Housing co-operatives : a solution to the housing challengeSeptember 11, 2019
FECHIMM wants to help make housing a priority issue during the upcoming federal electoral campaign. Faced with the growing challenge of being able to access decent housing at a truly affordable price is, here as elsewhere in the country, it intends to recall the value and relevance of the cooperative housing model to advance the right to housing.
In Canada, according to the federal government's own figures, 1.7 million households do not have adequate housing. Low and middle income individuals and families are the most likely to find themselves in low quality housing.
For the Federation and its 475 or so member co-operatives, there is no doubt that government strategies must rely on the co-operative formula to ensure the right to housing for all. Co-operative housing, it is argued, is a third option between buying and renting.
"The next federal government must support the social mission of existing housing co-operatives. It must also support the movement in its efforts to truly boost the development of the network", FECHIMM writes in its electoral pamphlet (FR).
FECHIMM’s members’ demands
Under the theme Think co-ops, the Federation's campaign revolves around four resolutions adopted at the general assembly held in April.
Members demand, among other things, the formal recognition of the right to housing within a specific law incorporating objectives and deadlines for the end of homelessness and access to adequate housing for the entire population.
They are also demanding that the federal government increase the budget allocated to the development and rehabilitation of social and community housing in the national strategy by $ 2 billion to create 600,000 new social and community housing units by 2035.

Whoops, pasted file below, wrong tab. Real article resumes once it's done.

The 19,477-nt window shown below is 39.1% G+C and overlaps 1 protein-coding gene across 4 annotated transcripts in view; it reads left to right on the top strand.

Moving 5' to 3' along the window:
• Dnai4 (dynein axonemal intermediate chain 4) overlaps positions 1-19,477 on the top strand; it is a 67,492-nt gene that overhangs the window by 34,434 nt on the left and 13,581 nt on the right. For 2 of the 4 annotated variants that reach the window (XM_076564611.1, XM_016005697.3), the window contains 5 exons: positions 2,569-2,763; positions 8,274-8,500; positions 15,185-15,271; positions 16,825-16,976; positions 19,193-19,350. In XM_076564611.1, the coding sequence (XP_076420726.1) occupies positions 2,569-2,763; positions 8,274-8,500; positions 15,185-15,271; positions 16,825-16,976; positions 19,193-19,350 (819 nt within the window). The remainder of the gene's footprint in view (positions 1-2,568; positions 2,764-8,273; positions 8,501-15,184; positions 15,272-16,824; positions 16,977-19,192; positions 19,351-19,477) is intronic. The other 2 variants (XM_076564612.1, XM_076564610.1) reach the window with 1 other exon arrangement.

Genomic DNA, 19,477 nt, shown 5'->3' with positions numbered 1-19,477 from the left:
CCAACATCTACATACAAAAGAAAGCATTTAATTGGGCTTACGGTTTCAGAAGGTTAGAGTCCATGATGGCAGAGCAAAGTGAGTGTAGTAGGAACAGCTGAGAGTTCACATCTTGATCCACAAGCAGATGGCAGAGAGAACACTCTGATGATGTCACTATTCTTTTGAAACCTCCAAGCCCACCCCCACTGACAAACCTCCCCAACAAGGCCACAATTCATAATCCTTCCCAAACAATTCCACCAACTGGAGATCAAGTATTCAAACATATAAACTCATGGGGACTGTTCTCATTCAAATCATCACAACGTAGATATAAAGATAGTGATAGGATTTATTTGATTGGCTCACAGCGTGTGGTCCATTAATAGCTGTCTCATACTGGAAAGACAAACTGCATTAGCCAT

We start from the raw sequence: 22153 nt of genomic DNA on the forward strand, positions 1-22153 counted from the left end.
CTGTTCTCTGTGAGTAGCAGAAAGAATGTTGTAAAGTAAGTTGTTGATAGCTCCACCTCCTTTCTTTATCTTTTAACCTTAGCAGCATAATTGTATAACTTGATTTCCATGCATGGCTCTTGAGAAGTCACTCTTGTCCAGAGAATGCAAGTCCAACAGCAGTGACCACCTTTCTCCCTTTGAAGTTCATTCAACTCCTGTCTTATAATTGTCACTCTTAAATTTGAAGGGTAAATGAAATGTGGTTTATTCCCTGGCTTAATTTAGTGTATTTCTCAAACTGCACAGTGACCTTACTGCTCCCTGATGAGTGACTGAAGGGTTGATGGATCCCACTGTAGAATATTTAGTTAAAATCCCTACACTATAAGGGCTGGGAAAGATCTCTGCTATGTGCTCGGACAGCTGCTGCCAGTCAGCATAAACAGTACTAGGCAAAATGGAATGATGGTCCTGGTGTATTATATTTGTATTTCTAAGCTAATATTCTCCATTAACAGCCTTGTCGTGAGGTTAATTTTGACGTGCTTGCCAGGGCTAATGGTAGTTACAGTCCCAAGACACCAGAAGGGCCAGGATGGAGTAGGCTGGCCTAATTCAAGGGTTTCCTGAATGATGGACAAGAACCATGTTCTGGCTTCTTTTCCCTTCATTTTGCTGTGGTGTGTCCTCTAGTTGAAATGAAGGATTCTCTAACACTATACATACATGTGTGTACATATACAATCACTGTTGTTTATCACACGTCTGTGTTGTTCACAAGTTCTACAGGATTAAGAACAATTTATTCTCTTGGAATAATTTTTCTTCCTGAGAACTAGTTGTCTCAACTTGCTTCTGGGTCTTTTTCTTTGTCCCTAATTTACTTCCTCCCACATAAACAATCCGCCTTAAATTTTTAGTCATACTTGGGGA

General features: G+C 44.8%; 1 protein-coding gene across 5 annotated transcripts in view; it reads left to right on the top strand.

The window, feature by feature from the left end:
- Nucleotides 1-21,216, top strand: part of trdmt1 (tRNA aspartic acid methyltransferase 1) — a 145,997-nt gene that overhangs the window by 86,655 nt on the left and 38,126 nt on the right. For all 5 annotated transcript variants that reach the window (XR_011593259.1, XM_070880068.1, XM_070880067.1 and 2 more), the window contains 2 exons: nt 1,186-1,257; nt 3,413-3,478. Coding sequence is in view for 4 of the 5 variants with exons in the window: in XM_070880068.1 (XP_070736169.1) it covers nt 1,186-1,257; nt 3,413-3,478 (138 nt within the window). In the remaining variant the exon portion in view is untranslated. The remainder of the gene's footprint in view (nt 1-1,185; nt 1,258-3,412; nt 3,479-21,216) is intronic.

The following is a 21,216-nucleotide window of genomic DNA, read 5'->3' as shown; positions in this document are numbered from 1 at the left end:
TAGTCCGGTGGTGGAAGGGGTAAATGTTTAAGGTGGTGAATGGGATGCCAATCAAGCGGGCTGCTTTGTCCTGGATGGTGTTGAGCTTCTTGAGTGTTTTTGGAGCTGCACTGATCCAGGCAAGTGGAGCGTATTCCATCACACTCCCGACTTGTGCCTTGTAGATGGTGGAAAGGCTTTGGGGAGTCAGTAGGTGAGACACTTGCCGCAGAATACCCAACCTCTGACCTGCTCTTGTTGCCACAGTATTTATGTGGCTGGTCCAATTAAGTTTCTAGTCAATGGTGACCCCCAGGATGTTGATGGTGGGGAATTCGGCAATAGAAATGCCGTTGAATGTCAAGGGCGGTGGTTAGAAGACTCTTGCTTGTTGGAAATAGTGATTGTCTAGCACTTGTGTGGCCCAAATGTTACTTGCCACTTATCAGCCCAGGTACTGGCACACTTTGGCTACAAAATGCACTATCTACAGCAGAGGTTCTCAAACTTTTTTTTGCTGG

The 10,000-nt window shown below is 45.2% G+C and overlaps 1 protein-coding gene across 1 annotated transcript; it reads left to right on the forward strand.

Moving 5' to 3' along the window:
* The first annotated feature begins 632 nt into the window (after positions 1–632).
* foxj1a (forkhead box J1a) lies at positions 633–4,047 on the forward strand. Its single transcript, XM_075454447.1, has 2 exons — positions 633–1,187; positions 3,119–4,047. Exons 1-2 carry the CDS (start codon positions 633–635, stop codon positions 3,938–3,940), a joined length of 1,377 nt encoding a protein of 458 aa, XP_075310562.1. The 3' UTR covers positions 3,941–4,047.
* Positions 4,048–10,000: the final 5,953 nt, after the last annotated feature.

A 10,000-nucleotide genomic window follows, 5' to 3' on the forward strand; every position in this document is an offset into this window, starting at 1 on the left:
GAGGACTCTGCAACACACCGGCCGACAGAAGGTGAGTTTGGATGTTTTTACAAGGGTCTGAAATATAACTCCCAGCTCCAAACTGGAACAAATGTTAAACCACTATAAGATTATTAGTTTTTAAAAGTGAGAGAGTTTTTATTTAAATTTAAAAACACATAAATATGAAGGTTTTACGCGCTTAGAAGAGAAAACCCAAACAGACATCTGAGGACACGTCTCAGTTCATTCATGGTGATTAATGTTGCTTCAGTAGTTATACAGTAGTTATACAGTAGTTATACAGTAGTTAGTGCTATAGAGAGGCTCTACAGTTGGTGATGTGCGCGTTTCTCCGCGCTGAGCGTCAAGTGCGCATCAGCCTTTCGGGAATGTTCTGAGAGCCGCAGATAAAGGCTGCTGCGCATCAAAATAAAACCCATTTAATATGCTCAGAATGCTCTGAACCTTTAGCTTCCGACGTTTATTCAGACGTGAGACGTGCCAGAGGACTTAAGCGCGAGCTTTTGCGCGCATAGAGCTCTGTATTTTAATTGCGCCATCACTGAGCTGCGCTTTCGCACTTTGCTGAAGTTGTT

FECHIMM's demands also include the reinstatement of subsidies to low-income households, abolished in co-operatives whose operating agreements ended before April 1, 2016. For other co-operatives still benefiting from subsidies and for future projects, the Federation is calling for the continuation of grants beyond the announced deadline of March 31, 2028.
The important housing issues faced by Indigenous people are also the focus of housing co-operatives who have adopted a resolution showing their solidarity with the needs of Indigenous people. Like the Indigenous Caucus of the Canadian Housing and Renewal Association (CHRA), FECHIMM is asking the next federal government to develop a strategy, within ten years, to raise the standards of Indigenous housing to the standards of all Canadians.
In addition to the work that will be done by the members of its political action committee, FECHIMM will also campaign through its electronic tools and social networks. It is inviting members of housing co-operatives to play an active role in this campaign by making candidates from different parties aware of the demands made by the general assembly and by seeking formal commitments from them.
For more information
- See the special section 2019 Federal elections.